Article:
We've often heard that the whole is greater than the sum of its parts, and I'm a big believer.  There is also value in understanding and appreciating the parts themselves to truly grasp what makes the whole so great.

Some may remember The Karate Kid as a typical eighties movie of teen angst, an East Coast kid starting a new school in California.  There’s plenty of adversity, a pretty girl, and an opportunity to cheer for the underdog.  It was entertaining enough in that sense, but what really stuck with me was the way Mr. Miyagi trained Daniel in the art of karate.  What appeared to be a series of seemingly unrelated menial tasks, that on the surface seemed to be purely for the benefit of the teacher, ultimately came together in mastery for the student.  Waxing cars, sanding decks, painting fences and houses created mind and muscle memory that were critical to the craft.  This kind of teaching is unique and meaningful.

As a kid, I had an occasional opportunity to work with my dad, a master carpenter who did a good amount of residential remodeling around town.  The summer before my tenth-grade year in high school, a project came up for me to work with him full time.  It was an opportunity to make some money, and to learn more than I could have imagined.

The Lowe’s lived in a small cape-cod style house, with living space on the first floor only.  The project involved expanding the second floor to create additional space for family and guests to visit:


We started in June, and spent the first couple of weeks taking everything apart from the back of the house.  The shingles came off, the insulation came out, everything down to and including the rafters.  And of course, that involved a lot of cleanup – day after day of piling things in the yard and moving them to the truck so they could go to the dump.  It was very hot, so it seemed to take an especially long time to get that part done.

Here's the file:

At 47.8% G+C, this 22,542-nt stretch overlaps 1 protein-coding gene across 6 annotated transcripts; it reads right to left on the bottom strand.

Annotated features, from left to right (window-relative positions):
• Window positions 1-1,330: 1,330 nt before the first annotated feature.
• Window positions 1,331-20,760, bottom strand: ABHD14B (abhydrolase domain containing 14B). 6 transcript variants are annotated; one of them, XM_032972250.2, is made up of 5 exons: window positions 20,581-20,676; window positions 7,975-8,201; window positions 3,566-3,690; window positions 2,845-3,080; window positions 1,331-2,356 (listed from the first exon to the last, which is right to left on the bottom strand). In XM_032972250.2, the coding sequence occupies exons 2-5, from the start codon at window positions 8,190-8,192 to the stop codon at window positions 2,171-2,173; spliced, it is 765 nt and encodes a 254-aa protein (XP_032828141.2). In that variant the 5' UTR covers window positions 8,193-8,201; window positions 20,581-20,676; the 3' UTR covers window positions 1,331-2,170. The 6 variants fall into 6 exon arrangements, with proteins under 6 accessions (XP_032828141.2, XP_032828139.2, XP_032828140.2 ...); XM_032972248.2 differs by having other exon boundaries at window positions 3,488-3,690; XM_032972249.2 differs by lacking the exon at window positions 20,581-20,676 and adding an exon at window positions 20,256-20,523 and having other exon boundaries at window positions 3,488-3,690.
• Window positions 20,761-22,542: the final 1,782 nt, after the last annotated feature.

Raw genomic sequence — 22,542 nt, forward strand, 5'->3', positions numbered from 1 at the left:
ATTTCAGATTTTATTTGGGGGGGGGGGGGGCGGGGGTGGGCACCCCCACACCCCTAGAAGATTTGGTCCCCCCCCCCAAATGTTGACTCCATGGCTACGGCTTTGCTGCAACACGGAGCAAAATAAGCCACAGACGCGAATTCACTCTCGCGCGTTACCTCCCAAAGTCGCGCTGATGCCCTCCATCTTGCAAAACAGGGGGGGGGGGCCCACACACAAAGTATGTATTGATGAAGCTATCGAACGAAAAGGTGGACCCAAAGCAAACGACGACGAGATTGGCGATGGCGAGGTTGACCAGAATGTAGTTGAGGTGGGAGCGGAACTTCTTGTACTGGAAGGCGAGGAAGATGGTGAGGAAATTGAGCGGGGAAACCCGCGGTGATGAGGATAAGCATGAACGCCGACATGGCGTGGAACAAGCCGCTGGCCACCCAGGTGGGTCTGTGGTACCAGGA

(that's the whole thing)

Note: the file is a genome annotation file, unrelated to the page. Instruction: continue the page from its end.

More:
Next, the roof and outdoor siding was replaced and then came the wiring and the plumbing.  For me, this was the most boring part, and involved lots of measuring and handing tools to my dad and his plumber.  I couldn’t really see what was happening, and some days it was hard to tell if much at all had been accomplished. 

Finally, it was time to build!  In what seemed like no time, studs framed out the walls, windows were in place, and drywall went up.  I remember nailing the floorboards down and feeling a great sense of accomplishment and contribution.  Finally came the fixtures, trim work and painting.  It was truly a transformation from the original space. 

That summer was a special opportunity to see a project like this from beginning to end, and a great lesson on the importance developing a solid foundation.  The planning and preparations were key.  By doing those things thoughtfully and carefully, the final stages went smoothly and the end result was incredibly gratifying.  Unfortunately, I don’t have any actual pictures to share, but the memories remain.  We did a lot of work and had a lot of fun.

Patience and perseverance are a big part of the leadership equation as well.  In a world of instant gratification, it can be easy to forget about the investment it takes to learn and master a new skill. 

When working with new team members, I need to remind myself that I didn’t learn it all in one day either.  By breaking big things into smaller parts, the learning becomes more meaningful and lasting.  Take the time to teach the importance of each of the pieces and how they come together.  This creates a greater attachment to the learning, and a depth of understanding that can lead to further innovation.

Sometimes you are the student.  For all of us, learning will continue to be a lifelong process.  Keeping up with new technology and the demands of our ever-evolving leadership roles is not simply something “nice to do”, it’s an imperative.  This can be challenging and even daunting at times.  You may feel anxious to rush the process, or perhaps resist the need to do it at all.  It's great to have the end goal in mind, but it's also important to focus on the foundational elements.   Take small steps each day – you might be surprised at how it all comes together when you are least expecting it!

And don't forget, it's always okay to ask for a little help along the way.

Gratuitous cat photo...

Gratuitous cat photo...


I never learned karate, but I did watch the movie again on a recent cold and rainy day.  Aside from the awkward teenage flashbacks, I was once again reminded that hard work and faith in the process pay off.

I’d love to hear more about your most memorable learning experiences – please share in the comments below.